52 slums set for a makeover

Key areas:The impetus will be on improving sanitation and waste management facilities.File Photo  

: While the 2011 census defined slums as “residential areas where dwellings are unfit for human habitation”, the Delhi government has set a path to transform them into ‘adarsh bastis’ (model slums).

Setting a deadline of August 30 for the project, the government has identified 52 of the 675 slums in the Capital which will be developed with impetus on sanitation. The project is being implemented by the Delhi Urban Shelter Improvement Board (DUSIB) in collaboration with NGOs and self-help groups (SHGs).

Speaking to The Hindu , V.K. Jain, CEO, DUSIB, said, “All executive engineers have been instructed to ensure that the selected JJ bastis are ready within the time frame.”

Scope of work

The scope of work involves ensuring that community toilets are available and are in good condition, creating ‘Shishu Vatikas’ or playing areas for children, proper sewage network, water supply, adequate lighting on streets, and road resurfacing. NGOs such as Centre for Advocacy and Research (CFAR), FORCE and CURE, and SHGs like Mahila Pragati Manch are mapping the needs of each slum.

The discoms have identified 1,108 dark spots in the slums which will be illuminated. “Safety of our children and women should be the first issue which should be addressed. Women in many slums do not leave their homes to relieve themselves at night out of fear. The stretches are dark and community toilets are far away,” said Vimla from Mahila Pragati Manch, who is working in these slums.

Issue of sustainability

Residents of these slums welcomed the move, but were sceptical about the sustainability of the project.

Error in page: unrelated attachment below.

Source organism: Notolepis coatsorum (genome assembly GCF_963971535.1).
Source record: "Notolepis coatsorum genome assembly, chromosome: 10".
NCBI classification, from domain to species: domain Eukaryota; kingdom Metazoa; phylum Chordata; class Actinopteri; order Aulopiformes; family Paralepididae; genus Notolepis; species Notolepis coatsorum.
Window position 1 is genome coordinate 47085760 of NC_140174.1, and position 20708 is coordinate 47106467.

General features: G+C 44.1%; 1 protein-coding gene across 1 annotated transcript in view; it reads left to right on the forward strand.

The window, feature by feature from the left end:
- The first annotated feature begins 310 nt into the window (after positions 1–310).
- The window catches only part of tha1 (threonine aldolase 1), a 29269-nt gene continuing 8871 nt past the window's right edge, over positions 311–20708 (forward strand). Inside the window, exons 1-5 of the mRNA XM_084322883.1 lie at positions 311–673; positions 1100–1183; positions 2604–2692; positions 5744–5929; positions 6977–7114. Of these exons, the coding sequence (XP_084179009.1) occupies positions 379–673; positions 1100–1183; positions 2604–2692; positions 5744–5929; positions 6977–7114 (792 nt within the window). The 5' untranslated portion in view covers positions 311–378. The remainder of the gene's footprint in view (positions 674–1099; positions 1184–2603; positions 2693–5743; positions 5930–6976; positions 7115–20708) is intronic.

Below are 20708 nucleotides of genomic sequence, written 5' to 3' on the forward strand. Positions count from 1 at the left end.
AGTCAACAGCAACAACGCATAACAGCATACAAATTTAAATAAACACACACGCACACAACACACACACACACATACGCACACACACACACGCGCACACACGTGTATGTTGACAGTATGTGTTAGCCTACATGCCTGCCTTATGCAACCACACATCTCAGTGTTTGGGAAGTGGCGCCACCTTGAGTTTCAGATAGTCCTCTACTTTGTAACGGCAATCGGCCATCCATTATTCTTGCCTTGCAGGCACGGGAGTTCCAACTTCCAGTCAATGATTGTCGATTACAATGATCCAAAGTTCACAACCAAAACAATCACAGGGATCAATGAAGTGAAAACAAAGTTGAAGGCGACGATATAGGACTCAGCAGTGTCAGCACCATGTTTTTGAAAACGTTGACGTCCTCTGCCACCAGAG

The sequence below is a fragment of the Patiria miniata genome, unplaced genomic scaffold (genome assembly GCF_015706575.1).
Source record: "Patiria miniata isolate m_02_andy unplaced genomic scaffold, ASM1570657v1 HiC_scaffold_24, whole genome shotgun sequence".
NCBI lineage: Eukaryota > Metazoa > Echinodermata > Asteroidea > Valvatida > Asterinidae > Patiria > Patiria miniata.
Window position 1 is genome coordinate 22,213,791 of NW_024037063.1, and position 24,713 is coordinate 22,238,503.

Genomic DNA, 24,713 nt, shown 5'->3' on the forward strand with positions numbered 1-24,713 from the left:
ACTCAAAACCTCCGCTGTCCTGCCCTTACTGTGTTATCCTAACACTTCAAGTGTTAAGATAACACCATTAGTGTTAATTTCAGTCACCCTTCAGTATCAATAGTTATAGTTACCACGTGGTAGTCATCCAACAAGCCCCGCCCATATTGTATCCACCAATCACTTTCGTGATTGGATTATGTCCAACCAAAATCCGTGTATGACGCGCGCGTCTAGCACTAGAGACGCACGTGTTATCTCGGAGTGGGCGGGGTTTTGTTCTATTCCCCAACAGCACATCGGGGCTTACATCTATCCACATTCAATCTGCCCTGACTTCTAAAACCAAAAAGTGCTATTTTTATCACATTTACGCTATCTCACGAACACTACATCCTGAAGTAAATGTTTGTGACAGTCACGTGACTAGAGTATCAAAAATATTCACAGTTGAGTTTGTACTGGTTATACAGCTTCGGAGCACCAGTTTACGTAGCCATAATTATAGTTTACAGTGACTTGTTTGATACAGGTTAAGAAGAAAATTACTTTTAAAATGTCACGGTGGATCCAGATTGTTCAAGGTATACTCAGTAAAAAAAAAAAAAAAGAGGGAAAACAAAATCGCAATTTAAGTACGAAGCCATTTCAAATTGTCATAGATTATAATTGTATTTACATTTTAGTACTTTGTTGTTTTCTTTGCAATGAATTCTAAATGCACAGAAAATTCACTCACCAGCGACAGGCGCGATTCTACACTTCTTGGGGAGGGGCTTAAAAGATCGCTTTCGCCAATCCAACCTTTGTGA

“What is the point of building toilets when no proper sewage system exists in the slums? In our area, toilets remain locked up as the septic tank is overflowing,” said Kaushalya, a resident of Janta Mazdoor Camp, Jafrabad, which is set to be turned into a model slum.

Speaking at a workshop organised on Friday to prepare a framework for the project, Deputy Chief Minister Manish Sisodia said the project would help in giving the basic right of dignity to slum dwellers.

“At the end of the day what people are looking for is dignity, greater certainty about the services that they are entitled to and last but not the least, livelihood and skill development that meet their requirement and not something imposed from above,” he emphasised.

Reinforcing this commitment, Girija Sahu of CFAR stated that if community engagement had to be made “strong and enduring, then all stakeholders, both within the government and outside, must provide communities with platforms that will enable them to learn, share and be an integral part of all processes from planning to delivery”.

Discoms have identified 1,108 dark spots in the slums which will be illuminated

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Printable version | Apr 14, 2021 8:15:32 AM |

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